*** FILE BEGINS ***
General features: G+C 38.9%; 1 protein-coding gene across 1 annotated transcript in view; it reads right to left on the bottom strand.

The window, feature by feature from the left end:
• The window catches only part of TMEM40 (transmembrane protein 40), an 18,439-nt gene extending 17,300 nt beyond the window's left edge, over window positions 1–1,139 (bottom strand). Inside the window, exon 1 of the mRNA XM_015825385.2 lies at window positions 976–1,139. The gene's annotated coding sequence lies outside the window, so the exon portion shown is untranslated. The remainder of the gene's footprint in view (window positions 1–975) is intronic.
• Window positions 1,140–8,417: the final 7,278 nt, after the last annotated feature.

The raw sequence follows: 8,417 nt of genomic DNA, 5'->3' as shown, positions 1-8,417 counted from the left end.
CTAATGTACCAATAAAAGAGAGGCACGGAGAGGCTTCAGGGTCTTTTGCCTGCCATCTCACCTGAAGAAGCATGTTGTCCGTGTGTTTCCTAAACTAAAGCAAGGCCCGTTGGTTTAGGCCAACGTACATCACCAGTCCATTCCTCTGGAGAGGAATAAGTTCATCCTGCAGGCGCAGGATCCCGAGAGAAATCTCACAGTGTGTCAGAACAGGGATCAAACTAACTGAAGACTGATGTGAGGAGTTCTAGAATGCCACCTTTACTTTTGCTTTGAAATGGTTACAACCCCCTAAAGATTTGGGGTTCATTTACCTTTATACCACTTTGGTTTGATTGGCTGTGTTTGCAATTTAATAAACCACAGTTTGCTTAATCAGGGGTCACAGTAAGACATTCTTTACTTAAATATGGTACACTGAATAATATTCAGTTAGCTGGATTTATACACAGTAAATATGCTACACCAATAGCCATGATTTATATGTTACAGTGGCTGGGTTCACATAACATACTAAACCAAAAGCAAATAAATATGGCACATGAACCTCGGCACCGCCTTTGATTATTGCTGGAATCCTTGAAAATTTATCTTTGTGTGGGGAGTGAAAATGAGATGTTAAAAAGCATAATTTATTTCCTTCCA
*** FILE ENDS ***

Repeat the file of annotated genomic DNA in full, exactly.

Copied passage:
General features: G+C 38.9%; 1 protein-coding gene across 1 annotated transcript in view; it reads right to left on the bottom strand.

The window, feature by feature from the left end:
• The window catches only part of TMEM40 (transmembrane protein 40), an 18,439-nt gene extending 17,300 nt beyond the window's left edge, over window positions 1–1,139 (bottom strand). Inside the window, exon 1 of the mRNA XM_015825385.2 lies at window positions 976–1,139. The gene's annotated coding sequence lies outside the window, so the exon portion shown is untranslated. The remainder of the gene's footprint in view (window positions 1–975) is intronic.
• Window positions 1,140–8,417: the final 7,278 nt, after the last annotated feature.

The raw sequence follows: 8,417 nt of genomic DNA, 5'->3' as shown, positions 1-8,417 counted from the left end.
CTAATGTACCAATAAAAGAGAGGCACGGAGAGGCTTCAGGGTCTTTTGCCTGCCATCTCACCTGAAGAAGCATGTTGTCCGTGTGTTTCCTAAACTAAAGCAAGGCCCGTTGGTTTAGGCCAACGTACATCACCAGTCCATTCCTCTGGAGAGGAATAAGTTCATCCTGCAGGCGCAGGATCCCGAGAGAAATCTCACAGTGTGTCAGAACAGGGATCAAACTAACTGAAGACTGATGTGAGGAGTTCTAGAATGCCACCTTTACTTTTGCTTTGAAATGGTTACAACCCCCTAAAGATTTGGGGTTCATTTACCTTTATACCACTTTGGTTTGATTGGCTGTGTTTGCAATTTAATAAACCACAGTTTGCTTAATCAGGGGTCACAGTAAGACATTCTTTACTTAAATATGGTACACTGAATAATATTCAGTTAGCTGGATTTATACACAGTAAATATGCTACACCAATAGCCATGATTTATATGTTACAGTGGCTGGGTTCACATAACATACTAAACCAAAAGCAAATAAATATGGCACATGAACCTCGGCACCGCCTTTGATTATTGCTGGAATCCTTGAAAATTTATCTTTGTGTGGGGAGTGAAAATGAGATGTTAAAAAGCATAATTTATTTCCTTCCA